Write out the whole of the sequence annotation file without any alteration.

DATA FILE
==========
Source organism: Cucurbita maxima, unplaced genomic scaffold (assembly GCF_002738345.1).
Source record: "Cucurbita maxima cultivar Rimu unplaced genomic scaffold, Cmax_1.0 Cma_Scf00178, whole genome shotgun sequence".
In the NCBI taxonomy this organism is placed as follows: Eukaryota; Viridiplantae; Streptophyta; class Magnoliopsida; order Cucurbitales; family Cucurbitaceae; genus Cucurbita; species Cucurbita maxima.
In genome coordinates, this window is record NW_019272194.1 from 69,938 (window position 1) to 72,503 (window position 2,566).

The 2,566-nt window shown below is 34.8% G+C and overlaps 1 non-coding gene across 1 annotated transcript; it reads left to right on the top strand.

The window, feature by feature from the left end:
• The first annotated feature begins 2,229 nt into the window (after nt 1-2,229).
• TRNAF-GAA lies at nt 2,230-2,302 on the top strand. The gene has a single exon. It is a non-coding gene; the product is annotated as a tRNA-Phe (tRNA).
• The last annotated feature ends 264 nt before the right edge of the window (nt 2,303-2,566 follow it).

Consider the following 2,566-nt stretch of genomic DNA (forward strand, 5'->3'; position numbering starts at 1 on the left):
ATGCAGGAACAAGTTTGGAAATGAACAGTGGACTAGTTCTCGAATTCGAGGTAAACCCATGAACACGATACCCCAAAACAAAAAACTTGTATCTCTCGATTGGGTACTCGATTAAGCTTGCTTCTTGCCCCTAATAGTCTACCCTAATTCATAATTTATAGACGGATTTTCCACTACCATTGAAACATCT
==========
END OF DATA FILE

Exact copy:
Source organism: Cucurbita maxima, unplaced genomic scaffold (assembly GCF_002738345.1).
Source record: "Cucurbita maxima cultivar Rimu unplaced genomic scaffold, Cmax_1.0 Cma_Scf00178, whole genome shotgun sequence".
In the NCBI taxonomy this organism is placed as follows: Eukaryota; Viridiplantae; Streptophyta; class Magnoliopsida; order Cucurbitales; family Cucurbitaceae; genus Cucurbita; species Cucurbita maxima.
In genome coordinates, this window is record NW_019272194.1 from 69,938 (window position 1) to 72,503 (window position 2,566).

The 2,566-nt window shown below is 34.8% G+C and overlaps 1 non-coding gene across 1 annotated transcript; it reads left to right on the top strand.

The window, feature by feature from the left end:
• The first annotated feature begins 2,229 nt into the window (after nt 1-2,229).
• TRNAF-GAA lies at nt 2,230-2,302 on the top strand. The gene has a single exon. It is a non-coding gene; the product is annotated as a tRNA-Phe (tRNA).
• The last annotated feature ends 264 nt before the right edge of the window (nt 2,303-2,566 follow it).

Consider the following 2,566-nt stretch of genomic DNA (forward strand, 5'->3'; position numbering starts at 1 on the left):
ATGCAGGAACAAGTTTGGAAATGAACAGTGGACTAGTTCTCGAATTCGAGGTAAACCCATGAACACGATACCCCAAAACAAAAAACTTGTATCTCTCGATTGGGTACTCGATTAAGCTTGCTTCTTGCCCCTAATAGTCTACCCTAATTCATAATTTATAGACGGATTTTCCACTACCATTGAAACATCT